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Increase Awareness: Provide Educational Opportunities that Create Understanding and Encourage Compassion

As a pastor in West Virginia noted, “Churches are not neutral bystanders: what they don’t say is just as important as what they do say.”

Community members need to understand addiction to create a culture of acceptance and support. Once addiction is understood as a chronic disease condition, not a personal failing, stigma and shame can be replaced by compassion and hope.

Addiction is a chronic disease characterized by drug seeking and use that is compulsive, or difficult to control, despite harmful consequences. The initial decision to take drugs is voluntary for most people, but repeated drug use can lead to brain changes that challenge an addicted person’s self-control and interfere with their ability to resist intense urges to take drugs.

—National Institute on Drug Abuse, “Understanding Drug Use and Addiction”

How to Increase Awareness in Your Community

Your community can partner with your local public health office, hospitals, community health centers, or nonprofit service organizations to host educational events on:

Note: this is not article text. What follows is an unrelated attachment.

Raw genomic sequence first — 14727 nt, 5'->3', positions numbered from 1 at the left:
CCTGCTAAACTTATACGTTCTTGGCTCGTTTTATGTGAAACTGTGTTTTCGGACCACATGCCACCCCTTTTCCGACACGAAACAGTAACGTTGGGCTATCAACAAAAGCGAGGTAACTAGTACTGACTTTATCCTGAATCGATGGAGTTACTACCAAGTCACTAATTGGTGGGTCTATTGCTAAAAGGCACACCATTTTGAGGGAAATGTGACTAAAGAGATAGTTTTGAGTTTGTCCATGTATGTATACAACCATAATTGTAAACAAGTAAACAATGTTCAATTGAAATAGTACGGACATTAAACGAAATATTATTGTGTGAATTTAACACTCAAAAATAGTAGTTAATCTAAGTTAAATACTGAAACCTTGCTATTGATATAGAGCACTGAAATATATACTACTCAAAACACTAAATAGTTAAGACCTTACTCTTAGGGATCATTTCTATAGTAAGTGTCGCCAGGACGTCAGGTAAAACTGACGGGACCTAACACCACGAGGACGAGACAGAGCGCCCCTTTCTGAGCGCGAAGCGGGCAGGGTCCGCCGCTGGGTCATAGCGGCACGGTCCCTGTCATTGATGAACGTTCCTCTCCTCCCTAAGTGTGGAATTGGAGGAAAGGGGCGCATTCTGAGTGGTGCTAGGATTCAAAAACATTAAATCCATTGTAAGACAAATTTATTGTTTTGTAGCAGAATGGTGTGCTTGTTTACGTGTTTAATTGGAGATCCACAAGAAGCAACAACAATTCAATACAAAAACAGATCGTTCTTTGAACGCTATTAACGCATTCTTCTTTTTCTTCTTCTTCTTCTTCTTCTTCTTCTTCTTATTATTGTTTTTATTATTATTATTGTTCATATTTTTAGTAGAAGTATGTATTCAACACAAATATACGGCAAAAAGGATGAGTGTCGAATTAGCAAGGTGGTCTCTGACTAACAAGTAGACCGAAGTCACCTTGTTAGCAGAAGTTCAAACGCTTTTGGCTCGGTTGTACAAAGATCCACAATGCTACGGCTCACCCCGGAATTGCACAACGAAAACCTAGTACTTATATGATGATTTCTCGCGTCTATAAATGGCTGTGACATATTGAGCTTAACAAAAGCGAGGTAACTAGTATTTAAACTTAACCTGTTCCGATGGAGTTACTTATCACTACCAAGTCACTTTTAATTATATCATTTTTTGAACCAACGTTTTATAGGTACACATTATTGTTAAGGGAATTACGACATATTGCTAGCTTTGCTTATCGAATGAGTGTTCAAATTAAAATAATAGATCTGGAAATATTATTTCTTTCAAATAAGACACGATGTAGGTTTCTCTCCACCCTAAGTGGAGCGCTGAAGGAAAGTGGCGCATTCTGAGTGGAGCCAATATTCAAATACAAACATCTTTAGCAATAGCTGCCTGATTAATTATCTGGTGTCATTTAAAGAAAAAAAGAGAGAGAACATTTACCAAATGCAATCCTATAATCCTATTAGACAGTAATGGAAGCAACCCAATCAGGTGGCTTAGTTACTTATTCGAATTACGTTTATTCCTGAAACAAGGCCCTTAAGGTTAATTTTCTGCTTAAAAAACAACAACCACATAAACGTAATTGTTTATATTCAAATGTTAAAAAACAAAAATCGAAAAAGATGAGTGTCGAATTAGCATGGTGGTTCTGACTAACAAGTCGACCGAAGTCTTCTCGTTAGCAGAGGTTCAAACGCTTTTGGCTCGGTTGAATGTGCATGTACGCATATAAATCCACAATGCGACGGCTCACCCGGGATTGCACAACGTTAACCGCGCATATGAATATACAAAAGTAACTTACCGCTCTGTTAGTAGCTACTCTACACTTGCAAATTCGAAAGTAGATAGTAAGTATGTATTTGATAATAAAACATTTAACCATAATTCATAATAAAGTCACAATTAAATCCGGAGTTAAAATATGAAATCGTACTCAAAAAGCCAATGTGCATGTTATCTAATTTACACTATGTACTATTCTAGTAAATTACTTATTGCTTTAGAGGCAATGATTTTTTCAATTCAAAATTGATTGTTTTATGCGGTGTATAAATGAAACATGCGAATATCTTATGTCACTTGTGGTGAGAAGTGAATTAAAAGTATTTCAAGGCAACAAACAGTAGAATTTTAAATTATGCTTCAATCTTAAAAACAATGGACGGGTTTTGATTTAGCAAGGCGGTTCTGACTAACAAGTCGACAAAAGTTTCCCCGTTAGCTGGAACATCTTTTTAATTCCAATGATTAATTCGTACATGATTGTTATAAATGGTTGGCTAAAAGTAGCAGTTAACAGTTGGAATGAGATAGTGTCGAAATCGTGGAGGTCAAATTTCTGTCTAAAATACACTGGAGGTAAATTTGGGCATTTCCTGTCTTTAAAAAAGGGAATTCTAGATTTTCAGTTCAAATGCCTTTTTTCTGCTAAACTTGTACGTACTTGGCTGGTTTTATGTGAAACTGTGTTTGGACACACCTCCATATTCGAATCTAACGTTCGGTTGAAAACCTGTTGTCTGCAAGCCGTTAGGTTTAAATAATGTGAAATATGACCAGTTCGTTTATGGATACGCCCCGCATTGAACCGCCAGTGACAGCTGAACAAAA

• Medication-Assisted Treatment (MAT): Educate your community about evidence-based, medication- assisted treatment for opioid addiction.
  • Addiction as a Disease and Long-Term, Chronic Condition: Help community members understand the need for long-term support of people in recovery.
  • Pain Management: Being a knowledgeable consumer is important. Teach your members to ask their doctors questions like: Is that an opioid? Is it necessary? Are there alternatives such as non-medication pain relief or self-management programs for my pain?
  • Adverse Childhood Experiences (ACEs)/ Trauma Informed Approaches: Learn how early stressful or traumatic events increase risk for substance abuse and challenge recovery efforts.
  • Safe Drug Disposal: More than half of those who abused prescription painkillers obtained them from friends or family. Promote safe drug disposal sites to raise awareness and reduce the supply of opioids getting into the wrong hands.
  • Good Samaritan Laws: Invite local law enforcement officials to talk about the laws in your state that may protect those providing and calling for help.
Content created by Center for Faith-Based and Neighborhood Partnerships (CFBNP)
Content last reviewed on August 30, 2017